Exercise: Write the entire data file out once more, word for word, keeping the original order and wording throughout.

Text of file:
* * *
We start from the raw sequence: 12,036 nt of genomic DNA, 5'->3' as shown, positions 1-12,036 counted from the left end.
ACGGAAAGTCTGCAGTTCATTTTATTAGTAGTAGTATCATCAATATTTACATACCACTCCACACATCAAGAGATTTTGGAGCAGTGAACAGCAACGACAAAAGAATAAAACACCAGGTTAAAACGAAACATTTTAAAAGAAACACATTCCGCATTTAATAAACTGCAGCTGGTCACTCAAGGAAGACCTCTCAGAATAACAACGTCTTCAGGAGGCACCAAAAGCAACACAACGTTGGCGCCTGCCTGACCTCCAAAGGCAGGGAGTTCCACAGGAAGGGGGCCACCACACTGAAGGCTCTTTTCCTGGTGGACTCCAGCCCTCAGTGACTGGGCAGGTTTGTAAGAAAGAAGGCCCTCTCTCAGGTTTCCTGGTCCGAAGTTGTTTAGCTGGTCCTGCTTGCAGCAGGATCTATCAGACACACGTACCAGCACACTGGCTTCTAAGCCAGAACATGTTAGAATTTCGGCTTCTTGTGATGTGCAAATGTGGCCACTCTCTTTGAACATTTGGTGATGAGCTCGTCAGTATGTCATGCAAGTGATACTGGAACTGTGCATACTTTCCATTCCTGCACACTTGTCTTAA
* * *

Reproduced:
We start from the raw sequence: 12,036 nt of genomic DNA, 5'->3' as shown, positions 1-12,036 counted from the left end.
ACGGAAAGTCTGCAGTTCATTTTATTAGTAGTAGTATCATCAATATTTACATACCACTCCACACATCAAGAGATTTTGGAGCAGTGAACAGCAACGACAAAAGAATAAAACACCAGGTTAAAACGAAACATTTTAAAAGAAACACATTCCGCATTTAATAAACTGCAGCTGGTCACTCAAGGAAGACCTCTCAGAATAACAACGTCTTCAGGAGGCACCAAAAGCAACACAACGTTGGCGCCTGCCTGACCTCCAAAGGCAGGGAGTTCCACAGGAAGGGGGCCACCACACTGAAGGCTCTTTTCCTGGTGGACTCCAGCCCTCAGTGACTGGGCAGGTTTGTAAGAAAGAAGGCCCTCTCTCAGGTTTCCTGGTCCGAAGTTGTTTAGCTGGTCCTGCTTGCAGCAGGATCTATCAGACACACGTACCAGCACACTGGCTTCTAAGCCAGAACATGTTAGAATTTCGGCTTCTTGTGATGTGCAAATGTGGCCACTCTCTTTGAACATTTGGTGATGAGCTCGTCAGTATGTCATGCAAGTGATACTGGAACTGTGCATACTTTCCATTCCTGCACACTTGTCTTAA